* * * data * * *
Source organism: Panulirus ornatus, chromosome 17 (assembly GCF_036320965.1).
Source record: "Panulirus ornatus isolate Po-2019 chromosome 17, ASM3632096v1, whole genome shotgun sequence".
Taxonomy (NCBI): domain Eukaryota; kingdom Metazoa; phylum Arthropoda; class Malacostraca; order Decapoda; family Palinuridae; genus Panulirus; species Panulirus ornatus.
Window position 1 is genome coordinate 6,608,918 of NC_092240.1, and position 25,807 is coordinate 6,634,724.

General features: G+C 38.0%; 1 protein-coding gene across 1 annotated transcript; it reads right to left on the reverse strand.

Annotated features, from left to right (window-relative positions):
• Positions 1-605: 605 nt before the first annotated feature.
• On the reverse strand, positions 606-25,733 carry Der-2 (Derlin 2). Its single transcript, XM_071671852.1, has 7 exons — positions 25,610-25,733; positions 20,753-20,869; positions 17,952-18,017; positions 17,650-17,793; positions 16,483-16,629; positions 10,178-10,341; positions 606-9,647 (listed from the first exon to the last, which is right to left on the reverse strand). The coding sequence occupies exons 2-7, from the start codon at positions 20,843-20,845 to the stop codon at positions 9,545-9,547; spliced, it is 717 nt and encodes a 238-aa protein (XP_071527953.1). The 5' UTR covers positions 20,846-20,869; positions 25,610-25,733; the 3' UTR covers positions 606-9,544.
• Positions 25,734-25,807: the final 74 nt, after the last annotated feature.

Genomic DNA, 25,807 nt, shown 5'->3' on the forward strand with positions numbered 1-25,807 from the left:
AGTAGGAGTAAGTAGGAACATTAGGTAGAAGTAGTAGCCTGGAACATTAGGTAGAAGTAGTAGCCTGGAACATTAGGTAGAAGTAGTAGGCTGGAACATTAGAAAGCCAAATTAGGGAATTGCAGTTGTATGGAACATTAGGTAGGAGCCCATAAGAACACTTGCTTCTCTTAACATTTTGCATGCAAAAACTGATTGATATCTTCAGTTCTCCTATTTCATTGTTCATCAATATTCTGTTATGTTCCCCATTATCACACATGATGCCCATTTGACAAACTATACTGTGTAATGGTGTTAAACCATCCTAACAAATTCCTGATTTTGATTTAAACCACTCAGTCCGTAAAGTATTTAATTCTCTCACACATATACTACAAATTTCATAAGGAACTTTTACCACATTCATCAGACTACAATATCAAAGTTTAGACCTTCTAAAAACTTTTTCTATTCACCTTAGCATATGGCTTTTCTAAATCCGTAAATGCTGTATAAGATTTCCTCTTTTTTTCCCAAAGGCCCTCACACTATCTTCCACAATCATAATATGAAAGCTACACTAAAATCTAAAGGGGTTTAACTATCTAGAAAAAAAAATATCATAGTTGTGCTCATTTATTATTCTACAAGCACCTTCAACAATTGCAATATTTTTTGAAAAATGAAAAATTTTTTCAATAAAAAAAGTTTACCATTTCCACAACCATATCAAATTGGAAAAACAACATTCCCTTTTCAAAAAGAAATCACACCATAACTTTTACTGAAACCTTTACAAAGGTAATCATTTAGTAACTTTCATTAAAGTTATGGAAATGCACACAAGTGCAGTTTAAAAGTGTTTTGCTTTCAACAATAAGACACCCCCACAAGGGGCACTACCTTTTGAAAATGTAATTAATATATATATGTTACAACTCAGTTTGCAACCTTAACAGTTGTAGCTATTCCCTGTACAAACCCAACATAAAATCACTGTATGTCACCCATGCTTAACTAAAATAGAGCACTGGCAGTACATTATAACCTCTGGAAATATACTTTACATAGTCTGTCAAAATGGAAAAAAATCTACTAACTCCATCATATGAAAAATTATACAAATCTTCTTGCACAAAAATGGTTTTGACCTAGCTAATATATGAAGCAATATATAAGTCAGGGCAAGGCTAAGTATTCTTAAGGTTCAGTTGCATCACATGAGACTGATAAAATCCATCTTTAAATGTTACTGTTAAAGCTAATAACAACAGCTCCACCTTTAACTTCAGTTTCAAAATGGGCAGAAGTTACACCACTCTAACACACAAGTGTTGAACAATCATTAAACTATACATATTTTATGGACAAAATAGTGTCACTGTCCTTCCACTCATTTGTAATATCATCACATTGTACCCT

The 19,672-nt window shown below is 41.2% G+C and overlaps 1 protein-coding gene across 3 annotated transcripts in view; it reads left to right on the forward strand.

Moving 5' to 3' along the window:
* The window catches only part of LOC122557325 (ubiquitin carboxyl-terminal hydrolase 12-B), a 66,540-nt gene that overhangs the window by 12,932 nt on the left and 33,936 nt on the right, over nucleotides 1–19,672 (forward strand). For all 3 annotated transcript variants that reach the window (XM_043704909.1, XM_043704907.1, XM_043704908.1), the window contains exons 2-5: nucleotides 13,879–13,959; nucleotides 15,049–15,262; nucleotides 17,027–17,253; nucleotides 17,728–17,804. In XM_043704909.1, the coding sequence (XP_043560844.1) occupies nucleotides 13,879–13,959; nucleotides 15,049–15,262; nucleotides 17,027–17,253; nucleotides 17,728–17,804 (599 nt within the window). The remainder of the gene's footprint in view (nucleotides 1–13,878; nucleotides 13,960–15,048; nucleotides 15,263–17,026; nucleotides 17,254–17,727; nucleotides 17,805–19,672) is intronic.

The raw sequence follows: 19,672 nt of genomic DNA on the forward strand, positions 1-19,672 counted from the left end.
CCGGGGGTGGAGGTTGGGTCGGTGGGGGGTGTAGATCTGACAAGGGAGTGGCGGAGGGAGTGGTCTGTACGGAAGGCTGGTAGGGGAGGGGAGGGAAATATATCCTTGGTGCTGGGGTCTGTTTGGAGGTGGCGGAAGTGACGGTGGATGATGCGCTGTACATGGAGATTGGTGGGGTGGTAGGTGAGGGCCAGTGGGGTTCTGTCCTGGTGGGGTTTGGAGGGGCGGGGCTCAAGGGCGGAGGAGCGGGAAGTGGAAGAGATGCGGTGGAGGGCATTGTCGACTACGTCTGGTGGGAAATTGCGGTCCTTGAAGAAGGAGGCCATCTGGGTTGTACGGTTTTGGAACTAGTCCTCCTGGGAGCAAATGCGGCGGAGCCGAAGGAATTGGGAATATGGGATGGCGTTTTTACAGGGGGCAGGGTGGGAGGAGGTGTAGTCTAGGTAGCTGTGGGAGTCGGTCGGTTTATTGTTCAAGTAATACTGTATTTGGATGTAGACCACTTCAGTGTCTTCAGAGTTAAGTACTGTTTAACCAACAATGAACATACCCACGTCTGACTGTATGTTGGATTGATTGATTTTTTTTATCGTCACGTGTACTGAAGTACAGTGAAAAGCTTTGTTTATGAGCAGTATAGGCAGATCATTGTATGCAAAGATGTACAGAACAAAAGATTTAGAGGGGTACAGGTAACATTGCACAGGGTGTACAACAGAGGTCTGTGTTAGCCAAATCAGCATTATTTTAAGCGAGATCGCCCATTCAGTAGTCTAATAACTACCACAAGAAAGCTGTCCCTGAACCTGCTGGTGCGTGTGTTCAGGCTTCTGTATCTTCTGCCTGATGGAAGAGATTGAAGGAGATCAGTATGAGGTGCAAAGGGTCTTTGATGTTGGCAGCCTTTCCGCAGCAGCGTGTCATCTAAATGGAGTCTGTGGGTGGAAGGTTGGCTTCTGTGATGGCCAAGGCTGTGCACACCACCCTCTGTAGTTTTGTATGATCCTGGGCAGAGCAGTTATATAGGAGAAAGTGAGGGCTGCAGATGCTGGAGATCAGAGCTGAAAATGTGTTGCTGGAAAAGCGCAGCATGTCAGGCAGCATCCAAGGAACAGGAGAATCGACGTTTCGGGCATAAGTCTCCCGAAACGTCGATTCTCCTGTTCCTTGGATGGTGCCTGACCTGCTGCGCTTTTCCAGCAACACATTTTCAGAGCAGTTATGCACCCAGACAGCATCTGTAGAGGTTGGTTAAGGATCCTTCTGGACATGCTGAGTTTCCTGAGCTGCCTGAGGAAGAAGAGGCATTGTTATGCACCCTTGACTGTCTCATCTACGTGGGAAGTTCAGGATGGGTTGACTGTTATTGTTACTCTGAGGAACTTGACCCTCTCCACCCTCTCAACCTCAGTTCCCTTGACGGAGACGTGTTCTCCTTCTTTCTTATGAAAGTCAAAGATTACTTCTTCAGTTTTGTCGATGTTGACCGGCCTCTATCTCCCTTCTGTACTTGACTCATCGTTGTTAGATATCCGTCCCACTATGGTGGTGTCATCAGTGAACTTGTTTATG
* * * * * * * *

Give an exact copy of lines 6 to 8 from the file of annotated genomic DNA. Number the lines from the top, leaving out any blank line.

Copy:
Annotated features, from left to right (window-relative positions):
• Positions 1-605: 605 nt before the first annotated feature.
• On the reverse strand, positions 606-25,733 carry Der-2 (Derlin 2). Its single transcript, XM_071671852.1, has 7 exons — positions 25,610-25,733; positions 20,753-20,869; positions 17,952-18,017; positions 17,650-17,793; positions 16,483-16,629; positions 10,178-10,341; positions 606-9,647 (listed from the first exon to the last, which is right to left on the reverse strand). The coding sequence occupies exons 2-7, from the start codon at positions 20,843-20,845 to the stop codon at positions 9,545-9,547; spliced, it is 717 nt and encodes a 238-aa protein (XP_071527953.1). The 5' UTR covers positions 20,846-20,869; positions 25,610-25,733; the 3' UTR covers positions 606-9,544.